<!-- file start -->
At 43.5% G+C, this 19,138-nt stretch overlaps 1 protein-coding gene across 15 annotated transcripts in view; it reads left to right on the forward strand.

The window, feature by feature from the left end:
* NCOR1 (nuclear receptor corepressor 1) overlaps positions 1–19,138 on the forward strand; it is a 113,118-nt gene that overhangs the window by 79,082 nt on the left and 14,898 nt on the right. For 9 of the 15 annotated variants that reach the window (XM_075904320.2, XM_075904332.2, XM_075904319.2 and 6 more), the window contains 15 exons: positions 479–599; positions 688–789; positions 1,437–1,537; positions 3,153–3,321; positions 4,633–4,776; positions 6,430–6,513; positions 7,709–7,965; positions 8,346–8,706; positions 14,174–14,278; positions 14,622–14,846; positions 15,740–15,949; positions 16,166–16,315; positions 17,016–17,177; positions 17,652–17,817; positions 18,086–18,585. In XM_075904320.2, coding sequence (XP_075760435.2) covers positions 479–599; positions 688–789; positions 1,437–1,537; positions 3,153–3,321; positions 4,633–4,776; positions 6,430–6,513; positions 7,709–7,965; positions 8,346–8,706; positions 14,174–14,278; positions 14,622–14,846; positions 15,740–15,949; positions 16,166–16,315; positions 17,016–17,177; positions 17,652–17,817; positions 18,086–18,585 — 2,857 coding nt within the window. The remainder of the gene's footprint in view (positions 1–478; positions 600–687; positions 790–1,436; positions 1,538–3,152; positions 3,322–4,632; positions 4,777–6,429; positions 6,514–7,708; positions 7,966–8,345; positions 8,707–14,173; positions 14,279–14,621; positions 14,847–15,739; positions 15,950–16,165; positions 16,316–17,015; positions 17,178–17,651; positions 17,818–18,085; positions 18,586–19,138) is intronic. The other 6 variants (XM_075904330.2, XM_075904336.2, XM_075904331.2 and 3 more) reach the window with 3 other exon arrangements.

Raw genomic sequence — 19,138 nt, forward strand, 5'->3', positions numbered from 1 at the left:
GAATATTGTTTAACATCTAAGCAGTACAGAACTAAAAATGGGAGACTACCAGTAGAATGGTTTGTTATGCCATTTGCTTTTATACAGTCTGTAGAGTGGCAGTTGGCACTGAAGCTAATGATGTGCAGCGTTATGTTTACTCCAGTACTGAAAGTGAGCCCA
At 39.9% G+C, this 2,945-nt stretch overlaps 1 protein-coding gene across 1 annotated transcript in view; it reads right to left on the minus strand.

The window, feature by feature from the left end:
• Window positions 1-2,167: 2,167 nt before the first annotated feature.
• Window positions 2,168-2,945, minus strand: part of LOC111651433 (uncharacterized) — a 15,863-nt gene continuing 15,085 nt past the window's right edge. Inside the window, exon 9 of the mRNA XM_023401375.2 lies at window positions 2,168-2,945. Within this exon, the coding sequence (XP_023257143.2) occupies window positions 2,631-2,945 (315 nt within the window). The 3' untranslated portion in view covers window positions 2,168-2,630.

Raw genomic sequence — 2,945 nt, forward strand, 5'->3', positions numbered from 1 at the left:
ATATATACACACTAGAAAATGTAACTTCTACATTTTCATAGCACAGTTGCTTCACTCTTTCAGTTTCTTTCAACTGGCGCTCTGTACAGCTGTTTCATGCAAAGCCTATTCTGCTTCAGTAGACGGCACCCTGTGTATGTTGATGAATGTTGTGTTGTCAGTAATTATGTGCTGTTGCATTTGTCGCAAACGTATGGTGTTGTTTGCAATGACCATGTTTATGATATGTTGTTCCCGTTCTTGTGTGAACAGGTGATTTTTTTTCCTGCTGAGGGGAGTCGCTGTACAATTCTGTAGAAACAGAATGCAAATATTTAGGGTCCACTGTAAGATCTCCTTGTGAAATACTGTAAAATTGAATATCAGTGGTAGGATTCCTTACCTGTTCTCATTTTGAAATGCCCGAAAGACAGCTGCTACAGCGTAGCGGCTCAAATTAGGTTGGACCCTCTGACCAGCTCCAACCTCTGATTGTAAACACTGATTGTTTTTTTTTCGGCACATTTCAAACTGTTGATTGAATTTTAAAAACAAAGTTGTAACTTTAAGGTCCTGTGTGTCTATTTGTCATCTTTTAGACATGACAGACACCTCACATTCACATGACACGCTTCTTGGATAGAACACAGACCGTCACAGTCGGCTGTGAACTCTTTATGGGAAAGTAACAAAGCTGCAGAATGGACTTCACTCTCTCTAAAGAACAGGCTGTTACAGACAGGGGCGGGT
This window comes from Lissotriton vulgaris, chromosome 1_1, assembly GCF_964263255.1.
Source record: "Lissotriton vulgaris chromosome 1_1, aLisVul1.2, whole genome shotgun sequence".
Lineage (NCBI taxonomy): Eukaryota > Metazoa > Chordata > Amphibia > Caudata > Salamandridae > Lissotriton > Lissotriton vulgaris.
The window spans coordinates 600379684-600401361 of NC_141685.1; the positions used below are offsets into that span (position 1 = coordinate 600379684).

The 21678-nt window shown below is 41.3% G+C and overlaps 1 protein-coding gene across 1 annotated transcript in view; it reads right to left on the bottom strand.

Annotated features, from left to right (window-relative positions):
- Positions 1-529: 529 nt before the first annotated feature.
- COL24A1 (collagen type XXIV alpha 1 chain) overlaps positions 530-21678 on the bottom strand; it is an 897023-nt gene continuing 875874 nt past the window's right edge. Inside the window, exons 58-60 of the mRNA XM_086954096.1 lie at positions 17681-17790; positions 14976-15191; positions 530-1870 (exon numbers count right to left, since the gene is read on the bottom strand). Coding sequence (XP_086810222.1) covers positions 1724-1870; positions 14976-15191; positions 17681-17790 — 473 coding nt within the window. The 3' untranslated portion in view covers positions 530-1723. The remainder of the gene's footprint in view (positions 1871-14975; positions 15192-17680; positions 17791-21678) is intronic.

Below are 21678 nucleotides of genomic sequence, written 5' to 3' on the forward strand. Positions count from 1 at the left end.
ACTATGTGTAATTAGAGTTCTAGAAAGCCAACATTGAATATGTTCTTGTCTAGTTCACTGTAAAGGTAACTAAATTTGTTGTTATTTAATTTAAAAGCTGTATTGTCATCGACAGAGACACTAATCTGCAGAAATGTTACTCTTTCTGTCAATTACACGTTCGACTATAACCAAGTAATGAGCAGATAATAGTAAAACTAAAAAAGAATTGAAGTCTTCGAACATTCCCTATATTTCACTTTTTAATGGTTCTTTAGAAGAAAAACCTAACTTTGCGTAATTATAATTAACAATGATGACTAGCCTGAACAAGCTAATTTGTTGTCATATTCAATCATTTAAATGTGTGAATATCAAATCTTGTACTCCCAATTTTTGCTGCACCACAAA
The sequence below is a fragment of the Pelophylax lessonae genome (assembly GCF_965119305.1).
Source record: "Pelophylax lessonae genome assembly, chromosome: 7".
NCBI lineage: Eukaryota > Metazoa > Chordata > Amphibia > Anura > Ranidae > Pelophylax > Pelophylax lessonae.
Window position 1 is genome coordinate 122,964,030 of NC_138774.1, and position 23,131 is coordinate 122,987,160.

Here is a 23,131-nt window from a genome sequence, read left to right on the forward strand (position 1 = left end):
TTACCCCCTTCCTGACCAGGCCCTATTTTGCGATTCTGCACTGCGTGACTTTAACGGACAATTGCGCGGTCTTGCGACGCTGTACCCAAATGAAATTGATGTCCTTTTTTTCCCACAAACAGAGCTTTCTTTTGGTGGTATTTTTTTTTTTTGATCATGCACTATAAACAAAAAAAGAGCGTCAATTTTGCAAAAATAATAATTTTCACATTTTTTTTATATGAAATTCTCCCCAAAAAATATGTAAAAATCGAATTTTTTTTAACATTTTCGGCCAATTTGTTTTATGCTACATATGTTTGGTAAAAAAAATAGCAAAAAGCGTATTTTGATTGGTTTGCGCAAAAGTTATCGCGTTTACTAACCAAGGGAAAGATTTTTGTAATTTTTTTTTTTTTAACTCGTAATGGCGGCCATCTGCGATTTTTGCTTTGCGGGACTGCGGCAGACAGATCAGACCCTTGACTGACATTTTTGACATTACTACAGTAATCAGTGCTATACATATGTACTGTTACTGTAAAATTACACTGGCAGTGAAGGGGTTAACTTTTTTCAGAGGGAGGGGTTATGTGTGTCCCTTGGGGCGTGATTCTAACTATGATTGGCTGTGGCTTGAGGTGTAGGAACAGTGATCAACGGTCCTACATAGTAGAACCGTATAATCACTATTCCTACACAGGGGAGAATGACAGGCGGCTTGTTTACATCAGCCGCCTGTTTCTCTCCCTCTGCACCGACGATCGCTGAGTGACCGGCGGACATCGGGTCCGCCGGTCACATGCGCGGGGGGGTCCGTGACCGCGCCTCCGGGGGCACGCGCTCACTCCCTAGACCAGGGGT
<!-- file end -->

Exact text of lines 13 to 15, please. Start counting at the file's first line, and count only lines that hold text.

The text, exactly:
Source record: "Lissotriton vulgaris chromosome 1_1, aLisVul1.2, whole genome shotgun sequence".
Lineage (NCBI taxonomy): Eukaryota > Metazoa > Chordata > Amphibia > Caudata > Salamandridae > Lissotriton > Lissotriton vulgaris.
The window spans coordinates 600379684-600401361 of NC_141685.1; the positions used below are offsets into that span (position 1 = coordinate 600379684).